Another great choice for this month’s reading challenge is Hidden Figures (Young Readers’ Edition) by Margot Lee Shetterly, perfect for the tween in your life. It is the powerful story of four African-American female mathematicians at NASA who helped achieve some of the greatest moments in our space program. These remarkable women were known as “human computers,” and made all of their calculations using pencils, slide rules, and adding machines; these calculations would ultimately launch rockets and astronauts into space!
July: A Children’s Biography of an American Hero
Our country celebrates Independence Day on the Fourth of July every year. To go along with the patriotic nature of the month, our recommended books are biographies about American heroes. Our first choice for July is Escape North!: The Story of Harriet Tubman by Monica Kulling. Read about this extraordinary Black woman who escaped slavery and then helped other slaves escape as a conductor on the Underground Railroad. This remarkable true story brings to life one of America’s greatest female role models.
My Journey to the Stars by Scott Kelly tells the story of NASA astronaut Scott Kelly, who was the first person to spend an entire year in space. “This story of an ordinary boy who grew up to do extraordinary things is perfect for children;” it is also the perfect partner to his adult book, Endurance: A Year in Space, A Lifetime of Discovery. Enjoy!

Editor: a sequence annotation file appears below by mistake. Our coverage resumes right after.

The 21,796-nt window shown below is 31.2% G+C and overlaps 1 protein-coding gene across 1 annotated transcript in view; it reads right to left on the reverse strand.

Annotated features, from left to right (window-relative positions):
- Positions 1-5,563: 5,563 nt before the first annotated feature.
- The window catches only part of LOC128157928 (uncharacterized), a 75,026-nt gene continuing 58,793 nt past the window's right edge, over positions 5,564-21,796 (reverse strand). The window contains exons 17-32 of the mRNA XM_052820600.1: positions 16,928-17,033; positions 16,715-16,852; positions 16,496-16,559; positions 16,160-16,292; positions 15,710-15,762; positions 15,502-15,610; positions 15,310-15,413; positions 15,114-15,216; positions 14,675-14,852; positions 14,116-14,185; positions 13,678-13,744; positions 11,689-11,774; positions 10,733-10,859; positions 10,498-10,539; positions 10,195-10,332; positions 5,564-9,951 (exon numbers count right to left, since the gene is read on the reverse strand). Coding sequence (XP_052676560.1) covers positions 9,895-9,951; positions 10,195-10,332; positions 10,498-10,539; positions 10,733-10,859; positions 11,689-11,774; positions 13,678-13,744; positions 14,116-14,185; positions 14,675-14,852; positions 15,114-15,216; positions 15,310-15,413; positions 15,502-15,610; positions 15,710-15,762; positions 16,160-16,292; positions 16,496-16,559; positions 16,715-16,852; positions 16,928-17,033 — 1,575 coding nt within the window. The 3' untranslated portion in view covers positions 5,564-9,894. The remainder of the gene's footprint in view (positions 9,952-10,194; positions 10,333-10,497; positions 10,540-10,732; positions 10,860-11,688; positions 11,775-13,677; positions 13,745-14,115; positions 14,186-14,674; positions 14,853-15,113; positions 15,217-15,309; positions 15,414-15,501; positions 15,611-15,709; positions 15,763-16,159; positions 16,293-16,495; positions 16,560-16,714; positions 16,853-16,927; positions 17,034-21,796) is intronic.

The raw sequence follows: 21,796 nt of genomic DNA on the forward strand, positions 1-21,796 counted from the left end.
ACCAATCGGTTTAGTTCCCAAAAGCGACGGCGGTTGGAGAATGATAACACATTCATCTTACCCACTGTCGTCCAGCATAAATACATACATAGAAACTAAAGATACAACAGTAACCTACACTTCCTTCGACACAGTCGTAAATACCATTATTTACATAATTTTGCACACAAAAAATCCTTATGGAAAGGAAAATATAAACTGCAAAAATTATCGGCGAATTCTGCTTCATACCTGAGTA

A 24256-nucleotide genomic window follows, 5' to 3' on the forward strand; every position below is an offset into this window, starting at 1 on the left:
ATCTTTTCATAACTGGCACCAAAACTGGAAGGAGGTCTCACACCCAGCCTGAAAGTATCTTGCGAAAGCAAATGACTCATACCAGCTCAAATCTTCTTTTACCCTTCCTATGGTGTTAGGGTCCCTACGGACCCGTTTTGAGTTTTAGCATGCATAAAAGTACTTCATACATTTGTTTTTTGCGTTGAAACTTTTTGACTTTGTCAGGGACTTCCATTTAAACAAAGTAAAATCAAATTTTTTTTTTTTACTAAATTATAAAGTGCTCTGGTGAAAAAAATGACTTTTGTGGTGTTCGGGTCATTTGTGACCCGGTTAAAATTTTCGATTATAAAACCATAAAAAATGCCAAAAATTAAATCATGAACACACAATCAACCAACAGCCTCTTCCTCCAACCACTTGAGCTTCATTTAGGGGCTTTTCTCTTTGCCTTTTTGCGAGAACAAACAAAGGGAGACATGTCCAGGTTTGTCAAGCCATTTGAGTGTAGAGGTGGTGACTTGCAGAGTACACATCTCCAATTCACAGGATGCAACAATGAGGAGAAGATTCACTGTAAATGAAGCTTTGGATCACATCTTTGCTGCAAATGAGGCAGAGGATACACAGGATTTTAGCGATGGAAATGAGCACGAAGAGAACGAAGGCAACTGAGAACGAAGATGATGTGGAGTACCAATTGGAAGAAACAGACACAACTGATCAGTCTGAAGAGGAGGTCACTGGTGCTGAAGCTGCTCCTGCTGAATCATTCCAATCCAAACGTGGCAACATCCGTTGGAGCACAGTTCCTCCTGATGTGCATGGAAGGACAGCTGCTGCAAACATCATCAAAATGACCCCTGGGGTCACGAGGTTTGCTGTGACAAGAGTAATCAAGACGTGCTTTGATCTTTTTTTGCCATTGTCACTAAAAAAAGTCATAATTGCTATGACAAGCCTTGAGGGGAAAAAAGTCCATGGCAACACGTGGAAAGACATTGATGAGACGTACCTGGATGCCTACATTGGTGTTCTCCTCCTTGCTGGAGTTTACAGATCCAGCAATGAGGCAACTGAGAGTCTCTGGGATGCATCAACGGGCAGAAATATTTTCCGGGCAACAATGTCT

August: A Book From Your Child’s Summer Reading List
With so much uncertainty clouding the start of the school year, it is imperative that we strive to maintain a sense of normalcy for our children. What better way to teach and comfort your child than by reading aloud to them from a classic? While all schools have different reading lists, we’re sure these have been on at least one over the years! Although the child may have heard of these books before, the familiarity of the words and pictures are sure to brighten their mood. The two books we’ve chosen for August are Panda Bear, Panda Bear, What Do You See? by Bill Martin, Jr. and A Wrinkle in Time by Madeleine L’Engle.
Does Panda Bear, Panda Bear sound familiar to you? It should, the book is written by Bill Martin, Jr., who is also the author of Brown Bear, Brown Bear, What Do You See? And, do the vibrant pictures remind you of another picture book? Once again, they should; the book is illustrated by Eric Carle, the author and illustrator of another classic, The Very Hungry Caterpillar. In Panda Bear, Panda Bear, “A Bald Eagle soars, a Spider Monkey swings, a Macaroni Penguin struts, and a Red Wolf sneaks through, all watched over by our best hope for the future―a dreaming child.”
A Wrinkle in Time is the story of Meg Murry, a high-school-aged girl who goes on an adventure through time and space with her younger brother Charles Wallace and her friend Calvin O’Keefe to rescue her father, a gifted scientist, from the evil forces that hold him prisoner on another planet. Meg is battling an unknown and unseen enemy, only to find that the key to defeating the monster is her love for her friends and family. We all need a feel good story with a happy ending right now, and Meg’s love, honesty, and determination are wonderful qualities to teach our children.